The European Parliament this week passed resolutions that support Taiwan’s bid to participate in the WHO and its intention to negotiate a trade pact with Taiwan.
During its plenary session from Monday to Thursday, the parliament approved resolutions on the foreign policy consequences of the COVID-19 outbreak and the EU’s trade policy, parts of which were viewed as friendly toward Taiwan by the Ministry of Foreign Affairs.
In a statement yesterday, the ministry welcomed the passage of the resolutions and thanked the parliament for its support for Taiwan.
In the first resolution, the parliament cited Beijing’s increasing threats to Taiwan, the crackdown on Hong Kong’s pro-democracy movement and Chinese persecution of Uighurs.
It also said that it “regrets China’s isolation of Taiwan in the WHO” and calls on its member states “to advocate Taiwan’s membership as an observer” in the WHO, the World Health Assembly (WHA) and other international organizations.
The resolution cited Taiwan’s effective handling of COVID-19 and its expertise in responding to the disease as among the reasons that it should not be excluded from the WHO and the WHA, the WHO’s decisionmaking body.
It also said that China had used “‘virus diplomacy’ against the EU with the ambition of shaping its global image as a benevolent power.”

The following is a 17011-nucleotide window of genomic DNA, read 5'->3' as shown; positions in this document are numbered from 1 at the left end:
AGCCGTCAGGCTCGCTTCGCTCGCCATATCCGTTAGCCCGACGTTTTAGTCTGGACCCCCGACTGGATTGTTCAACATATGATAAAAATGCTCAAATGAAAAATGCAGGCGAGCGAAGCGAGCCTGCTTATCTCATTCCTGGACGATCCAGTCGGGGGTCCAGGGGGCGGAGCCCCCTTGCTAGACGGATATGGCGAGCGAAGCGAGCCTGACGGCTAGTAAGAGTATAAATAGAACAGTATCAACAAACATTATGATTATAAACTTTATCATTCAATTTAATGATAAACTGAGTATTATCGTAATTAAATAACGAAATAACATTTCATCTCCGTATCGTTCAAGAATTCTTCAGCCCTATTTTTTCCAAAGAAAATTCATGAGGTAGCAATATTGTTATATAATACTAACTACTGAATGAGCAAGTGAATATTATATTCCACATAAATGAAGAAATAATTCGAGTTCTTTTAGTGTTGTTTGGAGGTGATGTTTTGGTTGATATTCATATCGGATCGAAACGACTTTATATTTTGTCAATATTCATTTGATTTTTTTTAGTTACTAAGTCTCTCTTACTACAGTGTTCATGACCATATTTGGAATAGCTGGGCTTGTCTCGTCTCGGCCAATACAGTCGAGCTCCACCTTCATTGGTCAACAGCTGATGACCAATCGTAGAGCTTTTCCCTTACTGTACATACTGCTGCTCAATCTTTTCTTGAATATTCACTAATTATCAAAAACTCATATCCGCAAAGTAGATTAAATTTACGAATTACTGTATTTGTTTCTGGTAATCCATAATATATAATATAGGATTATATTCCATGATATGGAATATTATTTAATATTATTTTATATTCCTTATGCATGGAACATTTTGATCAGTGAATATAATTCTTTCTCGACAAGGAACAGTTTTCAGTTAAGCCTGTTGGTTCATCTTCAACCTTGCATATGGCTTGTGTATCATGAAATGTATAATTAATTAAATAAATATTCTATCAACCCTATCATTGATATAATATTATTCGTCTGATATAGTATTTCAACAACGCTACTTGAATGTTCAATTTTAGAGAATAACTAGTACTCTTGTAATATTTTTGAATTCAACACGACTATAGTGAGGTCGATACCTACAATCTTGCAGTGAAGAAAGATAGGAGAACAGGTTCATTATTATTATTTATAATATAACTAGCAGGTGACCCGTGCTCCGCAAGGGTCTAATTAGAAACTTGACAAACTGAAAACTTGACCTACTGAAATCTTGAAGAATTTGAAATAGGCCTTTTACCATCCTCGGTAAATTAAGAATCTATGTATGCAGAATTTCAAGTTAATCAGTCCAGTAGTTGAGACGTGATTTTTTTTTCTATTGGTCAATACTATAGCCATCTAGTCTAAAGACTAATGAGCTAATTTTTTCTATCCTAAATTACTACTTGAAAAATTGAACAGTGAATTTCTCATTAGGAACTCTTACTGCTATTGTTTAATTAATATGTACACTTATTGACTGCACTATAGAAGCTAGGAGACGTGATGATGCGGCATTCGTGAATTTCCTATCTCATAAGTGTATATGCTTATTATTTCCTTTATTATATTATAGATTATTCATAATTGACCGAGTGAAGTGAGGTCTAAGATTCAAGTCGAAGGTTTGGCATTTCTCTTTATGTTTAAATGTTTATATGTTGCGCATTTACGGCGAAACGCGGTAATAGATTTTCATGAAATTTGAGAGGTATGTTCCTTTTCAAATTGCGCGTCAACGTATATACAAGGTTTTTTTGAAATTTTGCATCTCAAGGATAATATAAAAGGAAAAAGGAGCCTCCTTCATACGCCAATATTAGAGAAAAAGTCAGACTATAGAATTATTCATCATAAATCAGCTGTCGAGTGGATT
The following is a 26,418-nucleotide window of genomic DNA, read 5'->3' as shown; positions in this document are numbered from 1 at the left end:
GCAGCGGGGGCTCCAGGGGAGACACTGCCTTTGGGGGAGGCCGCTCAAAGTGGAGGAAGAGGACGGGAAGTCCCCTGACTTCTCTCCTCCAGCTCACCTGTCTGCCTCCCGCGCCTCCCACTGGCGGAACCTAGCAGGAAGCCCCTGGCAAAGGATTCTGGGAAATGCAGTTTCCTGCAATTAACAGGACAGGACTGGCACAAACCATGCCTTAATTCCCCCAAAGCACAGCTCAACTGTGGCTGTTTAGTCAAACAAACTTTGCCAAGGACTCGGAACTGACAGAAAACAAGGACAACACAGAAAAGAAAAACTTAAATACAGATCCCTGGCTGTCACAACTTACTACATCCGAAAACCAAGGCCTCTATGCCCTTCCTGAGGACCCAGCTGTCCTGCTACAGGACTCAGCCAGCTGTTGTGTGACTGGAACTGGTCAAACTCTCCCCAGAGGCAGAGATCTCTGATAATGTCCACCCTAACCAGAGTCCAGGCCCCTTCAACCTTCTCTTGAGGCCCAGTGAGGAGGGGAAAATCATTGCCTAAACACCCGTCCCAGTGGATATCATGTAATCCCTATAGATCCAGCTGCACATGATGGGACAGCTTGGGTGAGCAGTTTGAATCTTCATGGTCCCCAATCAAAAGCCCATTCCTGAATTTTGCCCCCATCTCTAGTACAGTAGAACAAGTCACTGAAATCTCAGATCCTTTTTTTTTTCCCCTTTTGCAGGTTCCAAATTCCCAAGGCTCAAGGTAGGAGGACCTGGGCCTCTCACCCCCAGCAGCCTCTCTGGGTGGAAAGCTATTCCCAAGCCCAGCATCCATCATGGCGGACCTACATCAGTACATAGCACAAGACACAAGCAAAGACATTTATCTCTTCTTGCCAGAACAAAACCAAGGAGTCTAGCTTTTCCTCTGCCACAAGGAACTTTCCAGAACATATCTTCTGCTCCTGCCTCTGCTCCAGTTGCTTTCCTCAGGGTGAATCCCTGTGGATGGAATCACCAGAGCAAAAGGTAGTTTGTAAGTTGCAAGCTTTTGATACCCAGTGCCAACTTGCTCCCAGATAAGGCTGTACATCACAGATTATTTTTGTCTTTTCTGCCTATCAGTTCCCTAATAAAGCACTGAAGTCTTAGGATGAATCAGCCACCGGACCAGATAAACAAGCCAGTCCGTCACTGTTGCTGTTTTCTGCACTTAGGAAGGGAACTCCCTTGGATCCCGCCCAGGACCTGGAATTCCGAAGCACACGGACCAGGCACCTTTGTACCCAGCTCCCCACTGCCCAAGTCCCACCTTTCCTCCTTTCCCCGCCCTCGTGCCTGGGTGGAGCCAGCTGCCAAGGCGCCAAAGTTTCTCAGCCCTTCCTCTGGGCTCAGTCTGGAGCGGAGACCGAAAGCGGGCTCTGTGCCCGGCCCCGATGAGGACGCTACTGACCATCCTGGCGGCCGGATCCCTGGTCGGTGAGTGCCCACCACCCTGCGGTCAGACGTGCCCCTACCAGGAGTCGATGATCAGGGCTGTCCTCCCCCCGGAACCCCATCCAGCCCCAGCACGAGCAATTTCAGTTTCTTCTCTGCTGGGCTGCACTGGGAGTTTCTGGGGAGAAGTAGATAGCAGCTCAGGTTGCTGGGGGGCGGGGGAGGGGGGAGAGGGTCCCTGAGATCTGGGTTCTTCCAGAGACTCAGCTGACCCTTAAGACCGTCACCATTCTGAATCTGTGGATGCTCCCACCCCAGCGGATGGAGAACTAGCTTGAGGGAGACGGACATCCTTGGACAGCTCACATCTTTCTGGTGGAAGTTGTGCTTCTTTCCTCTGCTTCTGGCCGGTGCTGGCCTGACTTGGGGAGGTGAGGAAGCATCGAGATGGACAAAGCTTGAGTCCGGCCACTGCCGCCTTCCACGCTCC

Taiwan, which was expelled from the WHO in 1972 after giving up its UN seat in late 1971, has not been able to attend the WHA due to objections from China, except for the eight years from 2009 to 2016, when cross-Taiwan Strait relations were warmer under the administration of then-president Ma Ying-jeou (馬英九).
In the second resolution, under a section titled “Relations with strategic partners,” the parliament called on the European Commission “to start the scoping exercise and impact assessment in order to formally commence the negotiations with Taiwan as soon as possible,” without specifying what the negotiations would cover.
The government has said it was referring to a bilateral investment agreement between Taiwan and the EU.
In “Trade for all,” a communication published in October 2015, the European Commission said that the EU would explore launching negotiations on investment with Taiwan, but such talks have yet to begin.
European Commission Executive Vice President Valdis Dombrovskis said during a hearing at the European Parliament on Oct. 2 that the EU has engaged in a close dialogue on investment with Taiwan.
However, “in terms of negotiations, the immediate priority is to finalize the investment agreement with China,” Dombrovskis said.
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